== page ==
Among the most disturbing passages in Thomas Cartwright’s Second Replie to the Answer of the Admonition, which, it must be confessed, rarely makes for edifying reading, and still more rarely for pleasant reading, is the lengthy section in which he undertakes to argue that not only are the death penalties of the Mosaic law still legitimate, but they are in fact strictly required of the Christian magistrate. He is particularly interested in showing this with regard to adulterers blasphemers, and idolaters (worrisome because of how many people Cartwright would class in the latter two categories), all groups that John Whitgift had argued that the New Covenant magistrate had liberty to spare from death.
Cartwright begins, arguing that Christ’s sacrifice was intended merely to deliver from spiritual death, not corporal death, and hence in no way affected the temporal penalties which should belong to evildoers:
“It remaineth to show that there are certain judicial laws which cannot be changed, as that a blasphemer, contemptuous and stubborn idolator, etc., ought to be put to death. The doctrine which leaveth this at liberty, when they can allege no cause of this looseness but the coming of our Saviour Christ, and his passion, faulteth many ways. And first, it is a childish error to think that our Saviour Christ came down to exempt men from corporal death, which the law casteth upon evildoers; whenas he came not to deliver from death, which is the parting of the body from the soul, but from that which is the separation both of body and soul, from the gracious presence of the Lord. And if it were not that our Saviour Christ had born in his own body this civil punishment of public offenders, it must follow thereupon not (which the Doctor [Whitgift] fancieth) that ‘it is in the liberty of the magistrate to put them to death’ but that he must, will he, nill he (if they repent) kepe them alive. For if our Saviour Christ hath answered that justice of God in his law, whereby he hath commanded that such malefactors should be put to death, it should be great injustice to require that again in the life of the offender.”
Whitgift’s argument, in other words, proves too much, for if the death of Christ should make any difference at all for these judicial laws, it should be one that requires that mercy be shown, rather than merely permitting it. (Whatever one thinks of the logic of this argument here, it is a typical move for Cartwright, who can almost never think in terms of permission—God either requires, or forbids.) Cartwright goes on to argue, further, that Whitgift’s argument would make Christ’s sacrifice into a foolish thing indeed, since by inviting temporal mercy toward sin, he would encourage more evildoing:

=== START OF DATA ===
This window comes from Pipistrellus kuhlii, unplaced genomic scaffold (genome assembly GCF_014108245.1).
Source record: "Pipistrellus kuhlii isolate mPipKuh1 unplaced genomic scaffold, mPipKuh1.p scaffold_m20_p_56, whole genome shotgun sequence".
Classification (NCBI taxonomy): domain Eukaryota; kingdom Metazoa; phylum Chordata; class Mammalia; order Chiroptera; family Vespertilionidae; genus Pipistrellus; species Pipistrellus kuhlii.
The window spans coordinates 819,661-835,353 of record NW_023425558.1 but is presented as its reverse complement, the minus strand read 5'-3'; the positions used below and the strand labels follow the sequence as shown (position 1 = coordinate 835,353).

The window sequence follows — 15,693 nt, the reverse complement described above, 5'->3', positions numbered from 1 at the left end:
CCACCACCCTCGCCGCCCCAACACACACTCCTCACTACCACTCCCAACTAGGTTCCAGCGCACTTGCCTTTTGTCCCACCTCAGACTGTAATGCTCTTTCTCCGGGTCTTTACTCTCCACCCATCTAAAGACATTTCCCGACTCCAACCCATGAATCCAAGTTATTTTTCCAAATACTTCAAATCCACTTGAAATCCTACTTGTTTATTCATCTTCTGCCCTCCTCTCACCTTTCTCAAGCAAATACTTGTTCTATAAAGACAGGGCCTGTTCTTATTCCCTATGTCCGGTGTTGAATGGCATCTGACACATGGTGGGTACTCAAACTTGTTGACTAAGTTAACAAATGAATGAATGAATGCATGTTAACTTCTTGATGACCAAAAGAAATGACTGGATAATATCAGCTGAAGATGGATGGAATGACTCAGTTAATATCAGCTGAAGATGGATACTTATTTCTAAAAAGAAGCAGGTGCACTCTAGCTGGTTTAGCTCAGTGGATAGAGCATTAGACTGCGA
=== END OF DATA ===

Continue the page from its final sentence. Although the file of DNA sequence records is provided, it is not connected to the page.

“Again, this opinion is injurious unto the death and whole appearing of the Son of God in flesh. For where he appeared for this cause, that he might destroy sin, which is the work of the Devil, the Answerer [Whitgift] in his imagination of choice, which he leaveth to the Magistrate touching the putting of such horrible offenders to death, doth at unawares as much as in him lieth make our Saviour Christ build again that kingdom of sin which he hath destroyed. For when both in common reason and by the manifest word of God before alleged, the Lord giveth this blessing unto the punishment of such grievous offenders by death, that others not only which see but also which hear of them have the bridle of fear put upon them, whereby they are withholden from the like crimes; it must needs follow that whosoever maketh our Saviour Christ author of this looseness in punishing such offenders, maketh him forthwith to lose the bridle whereby others are stayed from throwing themselves down the hill of wickedness which was before committed. And what is this if this be not to make our Saviour Christ a troubler commonwealths?”
Cartwright concludes by insisting that God has put the sword into the hand of magistrates not to permit them to use it, but to require that they use it, whenever it is called for, without mercy:
“In that the Apostle putteth a sword in the hand of the Magistrates, and in the use of it maketh him a Minister and servant of the vengeance and justice of the Lord against sin; he striketh through this opinion which imagineth that our Saviour Christ came to hang the sword of the Lord’s justice upon the pleasure and will of men. For the magistrate being the Lord’s officer, as the Sheriff is the Magistrate’s, it is no more in his choice to withhold the sword, which the Lord hath put in his hand to draw, then in the power of the Sheriff to stay the execution of that judgment which the magistrate himself hath lawfully commanded. Now seeing there is a sword in the Magistrate’s hand by the doctrine of the Apostles, and that also which the magistrate must of duty draw, I would gladly know of the Answerer where that necessity can be found if it be not in these crimes of blasphemy, etc., which I have set down?”
This last part is really the crucial bit, manifesting as it does Cartwright’s conviction that God never, if he can help it, leaves humans, particularly authorities, at liberty to do as reason and prudence might dictate, but meticulously defines their responsibilities in advance. What kind of God would he be, Cartwright asks rhetorically, if he left us to our own devices?
It is this conviction which leads Cartwright to a classic theonomist stance regarding the continuing validity of the Old Testament civil laws, one which departs radically from that of earlier Protestant reformers. I hope to explore this issue, in particular Cartwright’s fascinating distortion of Calvin’s language about the “general equity” of the Mosaic laws, in a subsequent post next week.
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